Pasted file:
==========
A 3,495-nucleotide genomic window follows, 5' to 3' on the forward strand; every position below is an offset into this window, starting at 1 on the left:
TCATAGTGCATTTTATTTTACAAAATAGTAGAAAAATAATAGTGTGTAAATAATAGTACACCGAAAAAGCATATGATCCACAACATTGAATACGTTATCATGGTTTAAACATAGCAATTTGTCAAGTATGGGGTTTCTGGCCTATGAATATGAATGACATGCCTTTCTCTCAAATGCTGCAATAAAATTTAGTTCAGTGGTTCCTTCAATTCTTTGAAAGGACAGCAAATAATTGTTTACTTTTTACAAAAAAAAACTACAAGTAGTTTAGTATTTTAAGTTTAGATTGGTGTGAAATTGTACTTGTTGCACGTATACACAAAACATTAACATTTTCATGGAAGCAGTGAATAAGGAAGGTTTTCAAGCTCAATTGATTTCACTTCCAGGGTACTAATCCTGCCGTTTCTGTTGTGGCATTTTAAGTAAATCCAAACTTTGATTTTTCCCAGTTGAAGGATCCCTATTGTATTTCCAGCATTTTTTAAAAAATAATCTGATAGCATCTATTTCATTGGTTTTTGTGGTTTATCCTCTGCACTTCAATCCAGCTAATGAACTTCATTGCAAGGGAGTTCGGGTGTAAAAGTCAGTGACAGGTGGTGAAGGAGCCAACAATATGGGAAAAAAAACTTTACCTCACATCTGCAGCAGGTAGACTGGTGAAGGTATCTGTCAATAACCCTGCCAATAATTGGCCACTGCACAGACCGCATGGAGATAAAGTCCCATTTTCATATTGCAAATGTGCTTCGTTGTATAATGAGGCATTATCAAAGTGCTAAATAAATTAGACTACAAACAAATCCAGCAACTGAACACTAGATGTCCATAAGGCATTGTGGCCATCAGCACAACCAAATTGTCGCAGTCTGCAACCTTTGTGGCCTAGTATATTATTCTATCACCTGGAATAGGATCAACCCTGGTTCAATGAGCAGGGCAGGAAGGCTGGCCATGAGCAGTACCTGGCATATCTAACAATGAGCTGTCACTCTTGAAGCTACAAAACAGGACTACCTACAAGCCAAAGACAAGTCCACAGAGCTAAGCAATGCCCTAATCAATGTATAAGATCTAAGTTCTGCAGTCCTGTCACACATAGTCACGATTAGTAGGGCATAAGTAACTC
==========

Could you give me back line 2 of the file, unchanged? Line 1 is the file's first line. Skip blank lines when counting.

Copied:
TCATAGTGCATTTTATTTTACAAAATAGTAGAAAAATAATAGTGTGTAAATAATAGTACACCGAAAAAGCATATGATCCACAACATTGAATACGTTATCATGGTTTAAACATAGCAATTTGTCAAGTATGGGGTTTCTGGCCTATGAATATGAATGACATGCCTTTCTCTCAAATGCTGCAATAAAATTTAGTTCAGTGGTTCCTTCAATTCTTTGAAAGGACAGCAAATAATTGTTTACTTTTTACAAAAAAAAACTACAAGTAGTTTAGTATTTTAAGTTTAGATTGGTGTGAAATTGTACTTGTTGCACGTATACACAAAACATTAACATTTTCATGGAAGCAGTGAATAAGGAAGGTTTTCAAGCTCAATTGATTTCACTTCCAGGGTACTAATCCTGCCGTTTCTGTTGTGGCATTTTAAGTAAATCCAAACTTTGATTTTTCCCAGTTGAAGGATCCCTATTGTATTTCCAGCATTTTTTAAAAAATAATCTGATAGCATCTATTTCATTGGTTTTTGTGGTTTATCCTCTGCACTTCAATCCAGCTAATGAACTTCATTGCAAGGGAGTTCGGGTGTAAAAGTCAGTGACAGGTGGTGAAGGAGCCAACAATATGGGAAAAAAAACTTTACCTCACATCTGCAGCAGGTAGACTGGTGAAGGTATCTGTCAATAACCCTGCCAATAATTGGCCACTGCACAGACCGCATGGAGATAAAGTCCCATTTTCATATTGCAAATGTGCTTCGTTGTATAATGAGGCATTATCAAAGTGCTAAATAAATTAGACTACAAACAAATCCAGCAACTGAACACTAGATGTCCATAAGGCATTGTGGCCATCAGCACAACCAAATTGTCGCAGTCTGCAACCTTTGTGGCCTAGTATATTATTCTATCACCTGGAATAGGATCAACCCTGGTTCAATGAGCAGGGCAGGAAGGCTGGCCATGAGCAGTACCTGGCATATCTAACAATGAGCTGTCACTCTTGAAGCTACAAAACAGGACTACCTACAAGCCAAAGACAAGTCCACAGAGCTAAGCAATGCCCTAATCAATGTATAAGATCTAAGTTCTGCAGTCCTGTCACACATAGTCACGATTAGTAGGGCATAAGTAACTC